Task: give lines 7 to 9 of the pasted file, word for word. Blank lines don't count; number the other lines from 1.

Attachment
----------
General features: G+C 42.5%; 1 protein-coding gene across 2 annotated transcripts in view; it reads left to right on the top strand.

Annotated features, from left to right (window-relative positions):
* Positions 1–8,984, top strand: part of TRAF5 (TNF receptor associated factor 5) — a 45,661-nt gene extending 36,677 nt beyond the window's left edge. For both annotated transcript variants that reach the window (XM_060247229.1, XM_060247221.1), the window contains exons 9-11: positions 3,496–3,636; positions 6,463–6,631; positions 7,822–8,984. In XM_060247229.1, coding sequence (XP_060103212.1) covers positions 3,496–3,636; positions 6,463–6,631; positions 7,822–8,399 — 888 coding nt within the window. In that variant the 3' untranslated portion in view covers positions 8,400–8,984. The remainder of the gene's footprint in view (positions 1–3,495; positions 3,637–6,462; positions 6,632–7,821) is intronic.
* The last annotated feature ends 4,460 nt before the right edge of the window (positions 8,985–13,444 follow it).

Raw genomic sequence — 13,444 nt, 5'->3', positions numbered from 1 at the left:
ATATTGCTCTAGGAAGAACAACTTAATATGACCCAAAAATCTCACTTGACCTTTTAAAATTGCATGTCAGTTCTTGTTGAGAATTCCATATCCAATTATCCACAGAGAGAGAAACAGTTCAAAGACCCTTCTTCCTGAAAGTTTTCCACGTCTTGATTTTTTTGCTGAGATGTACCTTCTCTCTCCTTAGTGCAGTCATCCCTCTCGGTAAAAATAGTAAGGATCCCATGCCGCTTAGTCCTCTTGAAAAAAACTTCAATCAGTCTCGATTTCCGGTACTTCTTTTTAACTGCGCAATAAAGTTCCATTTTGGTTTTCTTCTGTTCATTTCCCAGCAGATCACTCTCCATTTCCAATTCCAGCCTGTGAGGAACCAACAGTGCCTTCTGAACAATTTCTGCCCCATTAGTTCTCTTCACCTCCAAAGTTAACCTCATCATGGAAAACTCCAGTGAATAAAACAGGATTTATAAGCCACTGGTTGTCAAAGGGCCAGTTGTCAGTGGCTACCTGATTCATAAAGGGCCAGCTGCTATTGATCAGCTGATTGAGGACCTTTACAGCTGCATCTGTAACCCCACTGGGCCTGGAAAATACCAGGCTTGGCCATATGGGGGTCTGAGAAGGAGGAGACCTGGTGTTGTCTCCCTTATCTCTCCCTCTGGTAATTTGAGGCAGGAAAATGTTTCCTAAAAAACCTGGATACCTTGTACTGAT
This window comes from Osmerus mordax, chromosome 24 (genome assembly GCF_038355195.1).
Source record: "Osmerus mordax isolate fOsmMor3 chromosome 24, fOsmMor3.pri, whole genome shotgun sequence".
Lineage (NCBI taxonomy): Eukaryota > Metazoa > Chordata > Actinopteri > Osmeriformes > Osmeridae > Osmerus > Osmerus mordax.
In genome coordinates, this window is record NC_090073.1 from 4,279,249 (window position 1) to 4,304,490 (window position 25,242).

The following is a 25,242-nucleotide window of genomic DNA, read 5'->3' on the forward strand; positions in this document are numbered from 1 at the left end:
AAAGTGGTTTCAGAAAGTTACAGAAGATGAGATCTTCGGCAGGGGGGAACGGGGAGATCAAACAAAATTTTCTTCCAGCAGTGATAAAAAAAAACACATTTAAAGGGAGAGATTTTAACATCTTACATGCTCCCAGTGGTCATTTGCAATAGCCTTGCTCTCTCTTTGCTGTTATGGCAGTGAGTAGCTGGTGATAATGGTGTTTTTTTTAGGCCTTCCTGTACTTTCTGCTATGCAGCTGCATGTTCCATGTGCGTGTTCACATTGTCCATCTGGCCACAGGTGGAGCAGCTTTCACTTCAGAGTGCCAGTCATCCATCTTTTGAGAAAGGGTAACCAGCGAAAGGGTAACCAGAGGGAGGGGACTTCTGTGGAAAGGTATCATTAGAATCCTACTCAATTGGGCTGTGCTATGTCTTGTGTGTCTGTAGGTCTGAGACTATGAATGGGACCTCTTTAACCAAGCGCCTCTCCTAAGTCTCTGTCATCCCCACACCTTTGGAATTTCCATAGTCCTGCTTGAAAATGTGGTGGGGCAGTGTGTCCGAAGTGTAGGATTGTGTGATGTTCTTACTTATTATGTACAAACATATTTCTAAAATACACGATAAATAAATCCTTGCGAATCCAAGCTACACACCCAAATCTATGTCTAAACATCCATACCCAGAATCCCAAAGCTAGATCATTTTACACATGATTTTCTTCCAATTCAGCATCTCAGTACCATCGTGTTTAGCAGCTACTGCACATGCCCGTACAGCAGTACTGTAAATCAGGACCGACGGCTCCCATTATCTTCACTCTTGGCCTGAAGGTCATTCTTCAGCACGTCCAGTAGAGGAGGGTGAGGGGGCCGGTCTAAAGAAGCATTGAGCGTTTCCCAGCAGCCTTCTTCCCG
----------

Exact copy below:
This window comes from Osmerus mordax, chromosome 24 (genome assembly GCF_038355195.1).
Source record: "Osmerus mordax isolate fOsmMor3 chromosome 24, fOsmMor3.pri, whole genome shotgun sequence".
Lineage (NCBI taxonomy): Eukaryota > Metazoa > Chordata > Actinopteri > Osmeriformes > Osmeridae > Osmerus > Osmerus mordax.